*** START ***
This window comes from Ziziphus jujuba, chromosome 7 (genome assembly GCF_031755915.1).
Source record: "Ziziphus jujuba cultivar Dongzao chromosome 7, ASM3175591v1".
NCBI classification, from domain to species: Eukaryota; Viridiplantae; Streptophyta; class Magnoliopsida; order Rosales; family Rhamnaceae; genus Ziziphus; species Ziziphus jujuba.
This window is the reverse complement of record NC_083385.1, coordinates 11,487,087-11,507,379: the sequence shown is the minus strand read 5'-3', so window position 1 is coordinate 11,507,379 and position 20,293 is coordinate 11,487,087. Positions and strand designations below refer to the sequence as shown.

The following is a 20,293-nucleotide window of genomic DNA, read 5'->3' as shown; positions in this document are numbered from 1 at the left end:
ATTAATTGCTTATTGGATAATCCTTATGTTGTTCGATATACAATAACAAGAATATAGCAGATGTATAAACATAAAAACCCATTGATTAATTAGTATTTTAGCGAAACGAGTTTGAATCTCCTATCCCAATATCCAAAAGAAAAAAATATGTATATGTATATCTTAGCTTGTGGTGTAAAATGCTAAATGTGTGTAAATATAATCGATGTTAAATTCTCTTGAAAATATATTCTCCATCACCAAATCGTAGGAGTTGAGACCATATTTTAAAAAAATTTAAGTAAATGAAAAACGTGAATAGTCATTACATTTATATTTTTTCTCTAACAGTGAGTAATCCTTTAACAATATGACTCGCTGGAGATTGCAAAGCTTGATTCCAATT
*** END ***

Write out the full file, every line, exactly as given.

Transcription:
This window comes from Ziziphus jujuba, chromosome 7 (genome assembly GCF_031755915.1).
Source record: "Ziziphus jujuba cultivar Dongzao chromosome 7, ASM3175591v1".
NCBI classification, from domain to species: Eukaryota; Viridiplantae; Streptophyta; class Magnoliopsida; order Rosales; family Rhamnaceae; genus Ziziphus; species Ziziphus jujuba.
This window is the reverse complement of record NC_083385.1, coordinates 11,487,087-11,507,379: the sequence shown is the minus strand read 5'-3', so window position 1 is coordinate 11,507,379 and position 20,293 is coordinate 11,487,087. Positions and strand designations below refer to the sequence as shown.

The following is a 20,293-nucleotide window of genomic DNA, read 5'->3' as shown; positions in this document are numbered from 1 at the left end:
ATTAATTGCTTATTGGATAATCCTTATGTTGTTCGATATACAATAACAAGAATATAGCAGATGTATAAACATAAAAACCCATTGATTAATTAGTATTTTAGCGAAACGAGTTTGAATCTCCTATCCCAATATCCAAAAGAAAAAAATATGTATATGTATATCTTAGCTTGTGGTGTAAAATGCTAAATGTGTGTAAATATAATCGATGTTAAATTCTCTTGAAAATATATTCTCCATCACCAAATCGTAGGAGTTGAGACCATATTTTAAAAAAATTTAAGTAAATGAAAAACGTGAATAGTCATTACATTTATATTTTTTCTCTAACAGTGAGTAATCCTTTAACAATATGACTCGCTGGAGATTGCAAAGCTTGATTCCAATT